What does abuse mean?
The definition of abuse
A*buse”, v. t.
[imp. & p. p. Abused; p. pr. & vb. n. Abusing.] Etym: [F. abuser; L. abusus, p. p. of abuti to abuse, misuse; ab + uti to use. See Use.]

1 To put to a wrong use; to misapply; to misuse; to put to a bad use; to use for a wrong purpose or end; to pervert; as, to abuse inherited gold; to make an excessive use of; as, to abuse one’s authority. This principle (if one may so abuse the word) shoots rapidly into popularity. Froude.
2 To use ill; to maltreat; to act injuriously to; to punish or to tax excessively; to hurt; as, to abuse prisoners, to abuse one’s powers, one’s patience.
3 To revile; to reproach coarsely; to disparage. The . . . tellers of news abused the general. Macaulay.
4 To dishonor. “Shall flight abuse your name” Shak.
5 To violate; to ravish. Spenser.
6 To deceive; to impose on. [Obs.] Their eyes red and staring, cozened with a moist cloud, and abused by a double object. Jer. Taylor.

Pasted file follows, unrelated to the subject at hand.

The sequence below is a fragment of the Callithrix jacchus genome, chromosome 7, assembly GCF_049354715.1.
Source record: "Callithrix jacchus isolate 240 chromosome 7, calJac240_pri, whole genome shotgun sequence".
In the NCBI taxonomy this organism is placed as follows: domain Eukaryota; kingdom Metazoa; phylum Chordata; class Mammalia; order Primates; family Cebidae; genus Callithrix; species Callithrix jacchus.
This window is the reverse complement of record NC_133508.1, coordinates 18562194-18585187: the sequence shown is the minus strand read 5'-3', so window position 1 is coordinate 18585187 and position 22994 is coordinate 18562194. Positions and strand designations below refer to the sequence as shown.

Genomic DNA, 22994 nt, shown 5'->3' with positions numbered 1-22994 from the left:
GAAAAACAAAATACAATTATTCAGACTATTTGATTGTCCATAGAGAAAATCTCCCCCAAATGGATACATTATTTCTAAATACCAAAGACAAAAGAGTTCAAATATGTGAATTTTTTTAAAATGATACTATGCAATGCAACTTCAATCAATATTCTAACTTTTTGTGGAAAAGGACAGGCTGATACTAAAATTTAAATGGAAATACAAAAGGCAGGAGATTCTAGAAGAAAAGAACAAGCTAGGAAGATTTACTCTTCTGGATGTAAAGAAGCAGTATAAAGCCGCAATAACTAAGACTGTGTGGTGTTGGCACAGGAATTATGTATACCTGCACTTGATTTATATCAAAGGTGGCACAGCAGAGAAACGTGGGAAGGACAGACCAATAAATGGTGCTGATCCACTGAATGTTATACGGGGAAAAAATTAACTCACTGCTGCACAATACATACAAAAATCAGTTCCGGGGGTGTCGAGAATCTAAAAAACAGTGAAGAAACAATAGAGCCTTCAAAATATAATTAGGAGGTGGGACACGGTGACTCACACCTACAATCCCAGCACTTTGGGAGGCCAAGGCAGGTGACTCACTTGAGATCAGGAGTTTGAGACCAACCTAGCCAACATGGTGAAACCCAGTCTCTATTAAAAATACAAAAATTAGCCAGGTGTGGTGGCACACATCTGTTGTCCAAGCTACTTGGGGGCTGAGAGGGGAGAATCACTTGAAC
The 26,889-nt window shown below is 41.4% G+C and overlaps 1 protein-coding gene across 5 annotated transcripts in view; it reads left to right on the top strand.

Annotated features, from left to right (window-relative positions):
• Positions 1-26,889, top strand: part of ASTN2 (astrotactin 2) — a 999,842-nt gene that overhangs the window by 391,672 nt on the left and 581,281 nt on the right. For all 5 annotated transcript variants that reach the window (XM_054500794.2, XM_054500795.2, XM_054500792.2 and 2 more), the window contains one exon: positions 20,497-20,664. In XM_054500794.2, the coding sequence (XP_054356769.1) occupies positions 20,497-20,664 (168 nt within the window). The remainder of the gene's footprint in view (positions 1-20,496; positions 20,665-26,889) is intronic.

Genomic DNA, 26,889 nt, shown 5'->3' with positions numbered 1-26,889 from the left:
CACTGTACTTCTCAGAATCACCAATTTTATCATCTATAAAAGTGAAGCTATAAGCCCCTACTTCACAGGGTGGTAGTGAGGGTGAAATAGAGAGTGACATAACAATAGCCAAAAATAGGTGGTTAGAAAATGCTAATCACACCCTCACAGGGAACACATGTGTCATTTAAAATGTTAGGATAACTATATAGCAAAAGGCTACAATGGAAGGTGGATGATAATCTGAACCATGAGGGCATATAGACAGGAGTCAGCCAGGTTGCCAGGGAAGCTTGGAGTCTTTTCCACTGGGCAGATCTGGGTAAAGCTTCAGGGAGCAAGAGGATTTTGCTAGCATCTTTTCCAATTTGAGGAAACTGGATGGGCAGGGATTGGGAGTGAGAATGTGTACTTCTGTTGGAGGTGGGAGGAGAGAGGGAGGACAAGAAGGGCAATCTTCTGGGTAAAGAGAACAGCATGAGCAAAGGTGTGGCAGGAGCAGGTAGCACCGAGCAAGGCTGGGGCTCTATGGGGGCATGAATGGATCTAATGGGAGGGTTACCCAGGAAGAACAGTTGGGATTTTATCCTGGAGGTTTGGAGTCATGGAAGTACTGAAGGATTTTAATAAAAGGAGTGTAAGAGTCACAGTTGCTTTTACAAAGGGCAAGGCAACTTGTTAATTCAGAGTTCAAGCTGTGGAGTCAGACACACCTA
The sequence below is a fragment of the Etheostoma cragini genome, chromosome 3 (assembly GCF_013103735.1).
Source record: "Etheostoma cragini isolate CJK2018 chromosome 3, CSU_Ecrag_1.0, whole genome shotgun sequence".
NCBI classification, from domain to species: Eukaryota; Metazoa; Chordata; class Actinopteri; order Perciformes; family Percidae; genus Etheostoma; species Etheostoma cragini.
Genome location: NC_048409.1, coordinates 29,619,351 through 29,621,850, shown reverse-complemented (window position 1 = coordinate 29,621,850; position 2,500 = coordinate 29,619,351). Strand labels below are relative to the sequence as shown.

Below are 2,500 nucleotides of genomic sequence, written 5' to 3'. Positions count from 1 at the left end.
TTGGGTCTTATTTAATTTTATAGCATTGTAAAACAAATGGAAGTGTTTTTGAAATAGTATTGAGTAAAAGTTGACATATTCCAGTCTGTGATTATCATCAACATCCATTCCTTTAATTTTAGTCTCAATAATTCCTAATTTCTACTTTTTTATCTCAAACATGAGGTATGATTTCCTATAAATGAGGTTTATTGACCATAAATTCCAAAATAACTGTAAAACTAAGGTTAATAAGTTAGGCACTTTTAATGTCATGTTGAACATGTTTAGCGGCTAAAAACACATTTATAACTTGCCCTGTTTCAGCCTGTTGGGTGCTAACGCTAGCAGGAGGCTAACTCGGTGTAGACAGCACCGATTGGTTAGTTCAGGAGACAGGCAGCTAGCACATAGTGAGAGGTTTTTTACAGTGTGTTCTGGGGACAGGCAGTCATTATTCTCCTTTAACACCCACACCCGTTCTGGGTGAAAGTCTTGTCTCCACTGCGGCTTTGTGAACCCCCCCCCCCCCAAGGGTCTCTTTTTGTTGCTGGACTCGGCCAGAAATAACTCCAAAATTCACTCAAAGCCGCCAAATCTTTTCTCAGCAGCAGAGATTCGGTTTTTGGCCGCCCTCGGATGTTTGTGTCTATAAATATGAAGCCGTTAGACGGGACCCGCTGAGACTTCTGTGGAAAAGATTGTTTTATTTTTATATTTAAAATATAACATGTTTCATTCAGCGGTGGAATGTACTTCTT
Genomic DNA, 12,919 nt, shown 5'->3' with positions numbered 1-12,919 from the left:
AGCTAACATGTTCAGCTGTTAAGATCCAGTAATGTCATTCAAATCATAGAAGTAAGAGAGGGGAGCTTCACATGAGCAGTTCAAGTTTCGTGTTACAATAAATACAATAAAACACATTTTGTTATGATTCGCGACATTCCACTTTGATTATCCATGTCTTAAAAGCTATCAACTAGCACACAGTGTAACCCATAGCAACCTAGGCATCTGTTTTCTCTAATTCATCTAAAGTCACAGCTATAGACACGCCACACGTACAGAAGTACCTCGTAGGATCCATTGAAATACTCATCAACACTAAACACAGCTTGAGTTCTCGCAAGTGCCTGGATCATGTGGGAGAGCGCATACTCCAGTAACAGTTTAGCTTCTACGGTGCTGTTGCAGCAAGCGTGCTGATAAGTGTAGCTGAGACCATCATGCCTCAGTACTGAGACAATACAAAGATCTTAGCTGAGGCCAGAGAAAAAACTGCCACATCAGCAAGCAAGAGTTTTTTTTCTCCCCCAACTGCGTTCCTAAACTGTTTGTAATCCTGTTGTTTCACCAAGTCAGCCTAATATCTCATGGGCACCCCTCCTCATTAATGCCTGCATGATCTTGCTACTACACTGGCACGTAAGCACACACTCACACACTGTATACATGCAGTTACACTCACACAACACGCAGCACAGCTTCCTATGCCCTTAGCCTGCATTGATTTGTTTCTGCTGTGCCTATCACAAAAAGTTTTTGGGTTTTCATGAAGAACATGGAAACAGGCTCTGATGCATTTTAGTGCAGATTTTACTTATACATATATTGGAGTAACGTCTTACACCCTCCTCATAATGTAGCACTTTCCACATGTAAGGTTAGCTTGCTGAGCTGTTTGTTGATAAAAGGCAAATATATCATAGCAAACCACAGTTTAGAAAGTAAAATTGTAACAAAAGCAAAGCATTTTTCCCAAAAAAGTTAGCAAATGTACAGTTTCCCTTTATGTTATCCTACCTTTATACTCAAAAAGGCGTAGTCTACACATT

Synonyms
— To maltreat; injure; revile; reproach; vilify; vituperate; asperse; traduce; malign.

A*buse”, n.
Etym: [F. abus, L. abusus, fr. abuti. See Abuse, v. t.]

1 Improper treatment or use; application to a wrong or bad purpose; misuse; as, an abuse of our natural powers; an abuse of civil rights, or of privileges or advantages; an abuse of language. Liberty may be endangered by the abuses of liberty, as well as by the abuses of power. Madison.
2 Physical ill treatment; injury. “Rejoice . . . at the abuse of Falstaff.” Shak.
3 A corrupt practice or custom; offense; crime; fault; as, the abuses in the civil service. Abuse after disappeared without a struggle.. Macaulay.
4 Vituperative words; coarse, insulting speech; abusive language; virulent condemnation; reviling. The two parties, after exchanging a good deal of abuse, came to blows. Macaulay.
5 Violation; rape; as, abuse of a female child. [Obs.] Or is it some abuse, and no such thing Shak. Abuse of distress (Law), a wrongful using of an animal or chattel distrained, by the distrainer.

Synonyms
— Invective; contumely; reproach; scurrility; insult; opprobrium.
— Abuse, Invective. Abuse is generally prompted by anger, and vented in harsh and unseemly words. It is more personal and coarse than invective. Abuse generally takes place in private quarrels; invective in writing or public discussions. Invective may be conveyed in refined language and dictated by indignation against what is blameworthy. C. J. Smith.